In short, Ake is ambiguous, perhaps “deliberately” so. LaFave §8.2(d), at 449; see ibid. (“[C]omments supporting a move in either direction appear throughout the majority opinion in the case”). If the Justices who joined Justice Marshall’s opinion for the Court had agreed that adefense-team expert must be appointed, it would have been a simple matter for the Court to say so expressly. Justice Marshall demonstrated this a few years later when he dissented from the denial of certiorari in a case that presented the very issue that the Court now dodges. Granviel v. Texas, 495 U. S. 963 (1990). There, Justice Marshall stated unambiguously that “Ake mandates the provision of a psychiatrist who will be part of the defense team and serve the defendant’s interests in the context of our adversarial system.” Ibid. If all the Justices who joined the opinion of the Court in Ake had shared this view, there is no obvious reason for the absence of the sort of clear statement that Justice Marshall would later provide when he wrote only for himself. The opinion in Ake has all the hallmarks of a compromise.
The Court’s actions in the aftermath of Ake lend support to this conclusion. The Court repeatedly denied certiorari in cases that would have permitted it to resolve this question or others left open by Ake. See, e.g., Norris v. Starr, 513 U. S. 995 (1994); Vickers v. Arizona, 497 U. S. 1033 (1990); Brown v. Dodd, 484 U. S. 874 (1987); Johnson v. Oklahoma, 484 U. S. 878 (1987); Granviel, supra, at 963. And in many of these cases (Vickers, Dodd, Johnson, and Granviel), Justice Marshall dissented. The most reason-able conclusion to draw from the Court’s silence is that the exact type of expert required by Ake has remained “an open question in our jurisprudence.” Carey v. Musladin, 549 U. S. 70, 76 (2006).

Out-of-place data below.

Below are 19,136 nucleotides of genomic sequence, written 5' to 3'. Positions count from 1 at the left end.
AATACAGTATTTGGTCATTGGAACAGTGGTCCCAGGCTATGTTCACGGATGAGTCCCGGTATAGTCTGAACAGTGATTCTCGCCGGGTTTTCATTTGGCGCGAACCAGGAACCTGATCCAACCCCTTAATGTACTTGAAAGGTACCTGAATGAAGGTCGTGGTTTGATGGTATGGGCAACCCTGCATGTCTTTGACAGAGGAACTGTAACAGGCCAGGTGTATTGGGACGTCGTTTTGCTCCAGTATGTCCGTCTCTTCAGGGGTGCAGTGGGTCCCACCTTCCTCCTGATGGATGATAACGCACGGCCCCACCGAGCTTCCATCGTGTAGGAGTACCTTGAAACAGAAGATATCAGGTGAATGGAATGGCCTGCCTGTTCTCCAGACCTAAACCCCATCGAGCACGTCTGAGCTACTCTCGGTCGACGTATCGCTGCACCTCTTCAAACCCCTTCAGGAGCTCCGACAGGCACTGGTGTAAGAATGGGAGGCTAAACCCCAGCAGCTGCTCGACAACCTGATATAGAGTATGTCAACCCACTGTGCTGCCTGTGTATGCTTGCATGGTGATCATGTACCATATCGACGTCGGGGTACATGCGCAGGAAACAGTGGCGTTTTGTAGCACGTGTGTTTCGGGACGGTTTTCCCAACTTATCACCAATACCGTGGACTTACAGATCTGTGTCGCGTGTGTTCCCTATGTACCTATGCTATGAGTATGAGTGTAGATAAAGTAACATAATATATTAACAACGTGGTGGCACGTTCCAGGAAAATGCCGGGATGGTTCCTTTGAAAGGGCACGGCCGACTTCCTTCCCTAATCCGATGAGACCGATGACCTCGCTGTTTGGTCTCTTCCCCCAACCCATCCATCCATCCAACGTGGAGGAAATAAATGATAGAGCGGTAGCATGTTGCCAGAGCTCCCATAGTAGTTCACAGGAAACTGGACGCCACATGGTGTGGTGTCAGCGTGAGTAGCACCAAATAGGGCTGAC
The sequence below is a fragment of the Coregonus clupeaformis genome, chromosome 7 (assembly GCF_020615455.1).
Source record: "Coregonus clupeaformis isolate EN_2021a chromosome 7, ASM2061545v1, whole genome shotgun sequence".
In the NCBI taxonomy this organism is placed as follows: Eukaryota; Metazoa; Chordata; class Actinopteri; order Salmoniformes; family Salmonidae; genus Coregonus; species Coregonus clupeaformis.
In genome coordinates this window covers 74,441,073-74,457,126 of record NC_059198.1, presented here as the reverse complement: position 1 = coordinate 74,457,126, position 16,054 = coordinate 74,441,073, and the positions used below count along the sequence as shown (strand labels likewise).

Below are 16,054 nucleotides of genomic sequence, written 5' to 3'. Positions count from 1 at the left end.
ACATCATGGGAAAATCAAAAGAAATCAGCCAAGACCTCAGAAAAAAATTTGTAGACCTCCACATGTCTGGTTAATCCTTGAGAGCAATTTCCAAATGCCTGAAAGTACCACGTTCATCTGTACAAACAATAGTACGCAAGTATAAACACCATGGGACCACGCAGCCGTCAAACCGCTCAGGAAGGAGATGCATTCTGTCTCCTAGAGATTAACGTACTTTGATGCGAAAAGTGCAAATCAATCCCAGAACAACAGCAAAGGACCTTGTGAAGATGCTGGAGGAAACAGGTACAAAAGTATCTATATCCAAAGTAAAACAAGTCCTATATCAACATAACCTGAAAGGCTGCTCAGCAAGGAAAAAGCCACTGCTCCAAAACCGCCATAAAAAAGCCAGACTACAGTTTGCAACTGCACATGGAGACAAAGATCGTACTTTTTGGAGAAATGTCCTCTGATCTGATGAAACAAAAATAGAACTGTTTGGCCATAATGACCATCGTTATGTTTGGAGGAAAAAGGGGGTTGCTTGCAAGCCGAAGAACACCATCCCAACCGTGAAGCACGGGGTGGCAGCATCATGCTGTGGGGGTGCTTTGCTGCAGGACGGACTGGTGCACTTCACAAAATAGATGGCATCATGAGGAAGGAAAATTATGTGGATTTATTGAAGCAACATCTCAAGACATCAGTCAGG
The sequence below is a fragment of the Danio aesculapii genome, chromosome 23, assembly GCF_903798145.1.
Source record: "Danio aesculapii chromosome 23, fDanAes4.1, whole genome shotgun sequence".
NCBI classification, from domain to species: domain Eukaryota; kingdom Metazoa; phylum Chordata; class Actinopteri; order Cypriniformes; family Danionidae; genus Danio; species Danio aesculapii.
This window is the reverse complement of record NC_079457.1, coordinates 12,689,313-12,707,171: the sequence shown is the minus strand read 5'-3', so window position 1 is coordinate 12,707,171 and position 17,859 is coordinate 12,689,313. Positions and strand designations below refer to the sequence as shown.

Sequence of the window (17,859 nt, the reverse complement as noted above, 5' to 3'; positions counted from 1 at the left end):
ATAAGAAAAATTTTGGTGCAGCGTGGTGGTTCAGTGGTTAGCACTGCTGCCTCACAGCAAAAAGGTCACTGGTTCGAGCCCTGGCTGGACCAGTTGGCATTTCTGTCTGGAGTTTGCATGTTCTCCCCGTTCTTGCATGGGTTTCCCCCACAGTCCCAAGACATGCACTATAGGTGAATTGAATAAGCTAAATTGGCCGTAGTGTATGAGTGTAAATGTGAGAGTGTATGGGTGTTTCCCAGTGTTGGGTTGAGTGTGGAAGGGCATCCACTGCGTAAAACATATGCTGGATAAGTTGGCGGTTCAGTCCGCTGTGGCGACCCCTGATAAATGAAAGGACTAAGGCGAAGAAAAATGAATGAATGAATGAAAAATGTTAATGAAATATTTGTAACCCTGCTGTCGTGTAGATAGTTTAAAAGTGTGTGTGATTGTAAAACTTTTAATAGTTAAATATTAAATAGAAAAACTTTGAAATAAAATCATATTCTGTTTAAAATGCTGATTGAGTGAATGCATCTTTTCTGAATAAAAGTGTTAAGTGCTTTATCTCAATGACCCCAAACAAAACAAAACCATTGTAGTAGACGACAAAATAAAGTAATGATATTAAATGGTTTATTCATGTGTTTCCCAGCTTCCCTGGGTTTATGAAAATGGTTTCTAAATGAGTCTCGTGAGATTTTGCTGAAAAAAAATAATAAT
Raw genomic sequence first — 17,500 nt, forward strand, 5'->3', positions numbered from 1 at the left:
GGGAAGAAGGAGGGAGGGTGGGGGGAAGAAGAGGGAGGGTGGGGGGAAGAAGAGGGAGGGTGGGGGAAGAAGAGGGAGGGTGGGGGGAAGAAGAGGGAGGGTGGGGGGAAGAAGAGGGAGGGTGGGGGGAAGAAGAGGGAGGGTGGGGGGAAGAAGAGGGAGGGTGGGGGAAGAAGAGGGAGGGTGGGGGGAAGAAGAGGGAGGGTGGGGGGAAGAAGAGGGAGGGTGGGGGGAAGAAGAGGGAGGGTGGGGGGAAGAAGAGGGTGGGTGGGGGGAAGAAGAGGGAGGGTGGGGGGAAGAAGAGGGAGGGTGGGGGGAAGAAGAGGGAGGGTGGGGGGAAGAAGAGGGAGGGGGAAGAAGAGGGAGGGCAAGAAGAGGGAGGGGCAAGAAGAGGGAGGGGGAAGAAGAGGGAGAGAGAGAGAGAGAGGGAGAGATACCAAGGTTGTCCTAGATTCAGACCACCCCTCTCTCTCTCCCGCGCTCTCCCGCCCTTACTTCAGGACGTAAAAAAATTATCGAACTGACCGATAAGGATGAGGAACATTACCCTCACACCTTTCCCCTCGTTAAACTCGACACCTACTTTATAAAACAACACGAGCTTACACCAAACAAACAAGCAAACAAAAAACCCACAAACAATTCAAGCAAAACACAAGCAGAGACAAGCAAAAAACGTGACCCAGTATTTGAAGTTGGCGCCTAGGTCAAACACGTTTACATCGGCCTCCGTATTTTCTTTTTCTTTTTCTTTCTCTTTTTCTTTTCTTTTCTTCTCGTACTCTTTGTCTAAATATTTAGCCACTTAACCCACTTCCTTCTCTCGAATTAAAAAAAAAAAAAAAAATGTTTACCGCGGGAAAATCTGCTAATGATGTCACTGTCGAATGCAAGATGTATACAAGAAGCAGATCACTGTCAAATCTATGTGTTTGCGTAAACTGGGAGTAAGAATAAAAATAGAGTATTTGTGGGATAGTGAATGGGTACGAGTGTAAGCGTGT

When the lower courts have “diverged widely” in assessing whether our precedents dictate a legal rule, that is a sign that the rule is not clearly established, ibid., and that is the situation here. At the time the Alabama court addressed McWilliams’s Ake claim on the merits, some courts had held that Ake requires the appointment of a defense-team expert. See, e.g., Smith v. McCormick, 914 F. 2d 1153, 1156–1160 (CA9 1990); United States v. Sloan, 776 F. 2d 926, 929 (CA10 1985). But others disagreed. The Fifth Circuit had held that a defense-team expert is not required. Granviel v. Lynaugh, 881 F. 2d 185, 191–192 (1989), cert. denied, 495 U. S. 963 (1990). And the Oklahoma courts in Ake itself also interpreted our holding this way. Ake v. State, 778 P. 2d 460, 465 (Okla. Crim. App. 1989) (“[D]ue process does not entitle [Ake] to a state-funded psychiatric expert to support his claim; rather,due process requires that he have access to a compe-tent and impartial psychiatrist”). So had at least seven other state high courts. Willie v. State, 585 So. 2d 660, 671 (Miss. 1991); State v. Hix, 38 Ohio St. 3d 129, 131–132, 527 N. E. 2d 784, 787 (1988); Dunn v. State, 291 Ark. 131, 132–134, 722 S. W. 2d 595, 595–596 (1987); State v. Indvik, 382 N. W. 2d 623, 625–626 (N. D. 1986); Palmer v. State, 486 N. E. 2d 477, 481–482 (Ind. 1985); State v. Smith, 217 Mont. 453, 457–460, 705 P. 2d 1110, 1113–1114 (1985); State v. Hoopii, 68 Haw. 246, 248–251, 710 P. 2d 1193, 1195–1196 (1985).
Other courts struggled to reach agreement on the question. Two Eleventh Circuit panels held that a neutral expert suffices, see Magwood v. Smith, 791 F. 2d 1438, 1443 (1986) (Ake satisfied where neutral, court-appointed experts examined the defendant and testified); Clisby v. Jones, 907 F. 2d 1047, 1050 (1990) (per curiam) (“The state provided a duly qualified psychiatrist not beholden to the prosecution and, therefore, met its obligation under Ake”), reh’g en banc, 960 F. 2d 925, 928–934 (1992) (rejecting Ake claim on other grounds). But another Eleventh Circuit panel disagreed. Cowley v. Stricklin, 929 F. 2d 640, 644 (1991) (holding that due process requires more than a neutral expert). A Sixth Circuit panel held that Ake does not require appointment of a defense-team expert. Kordenbrock v. Scroggy, 889 F. 2d 69, 75 (1989). And when the Sixth Circuit reviewed that decision en banc, its holding was fractured, but 7 of the 13 judges expressed the view that Ake requires only a neutral, court-appointed expert. 3 919 F. 2d 1091, 1110, 1117–1120, 1131–1132 (1990).